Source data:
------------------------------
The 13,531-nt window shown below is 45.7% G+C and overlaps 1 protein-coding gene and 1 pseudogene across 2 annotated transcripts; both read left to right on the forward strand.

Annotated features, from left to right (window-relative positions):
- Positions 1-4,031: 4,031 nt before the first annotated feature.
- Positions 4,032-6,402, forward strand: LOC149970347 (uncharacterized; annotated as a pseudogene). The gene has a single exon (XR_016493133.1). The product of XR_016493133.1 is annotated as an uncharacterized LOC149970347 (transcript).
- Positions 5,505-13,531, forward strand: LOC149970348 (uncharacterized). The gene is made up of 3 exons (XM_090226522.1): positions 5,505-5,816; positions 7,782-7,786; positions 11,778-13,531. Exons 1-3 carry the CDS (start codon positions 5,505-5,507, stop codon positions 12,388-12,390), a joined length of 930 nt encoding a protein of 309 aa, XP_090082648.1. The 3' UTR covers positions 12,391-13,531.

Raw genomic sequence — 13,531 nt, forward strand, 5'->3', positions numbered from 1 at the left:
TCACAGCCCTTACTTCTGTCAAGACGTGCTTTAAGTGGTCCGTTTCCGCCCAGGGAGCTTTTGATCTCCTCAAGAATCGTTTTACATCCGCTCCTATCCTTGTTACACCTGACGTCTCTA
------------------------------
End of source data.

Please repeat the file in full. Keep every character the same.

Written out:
The 13,531-nt window shown below is 45.7% G+C and overlaps 1 protein-coding gene and 1 pseudogene across 2 annotated transcripts; both read left to right on the forward strand.

Annotated features, from left to right (window-relative positions):
- Positions 1-4,031: 4,031 nt before the first annotated feature.
- Positions 4,032-6,402, forward strand: LOC149970347 (uncharacterized; annotated as a pseudogene). The gene has a single exon (XR_016493133.1). The product of XR_016493133.1 is annotated as an uncharacterized LOC149970347 (transcript).
- Positions 5,505-13,531, forward strand: LOC149970348 (uncharacterized). The gene is made up of 3 exons (XM_090226522.1): positions 5,505-5,816; positions 7,782-7,786; positions 11,778-13,531. Exons 1-3 carry the CDS (start codon positions 5,505-5,507, stop codon positions 12,388-12,390), a joined length of 930 nt encoding a protein of 309 aa, XP_090082648.1. The 3' UTR covers positions 12,391-13,531.

Raw genomic sequence — 13,531 nt, forward strand, 5'->3', positions numbered from 1 at the left:
TCACAGCCCTTACTTCTGTCAAGACGTGCTTTAAGTGGTCCGTTTCCGCCCAGGGAGCTTTTGATCTCCTCAAGAATCGTTTTACATCCGCTCCTATCCTTGTTACACCTGACGTCTCTA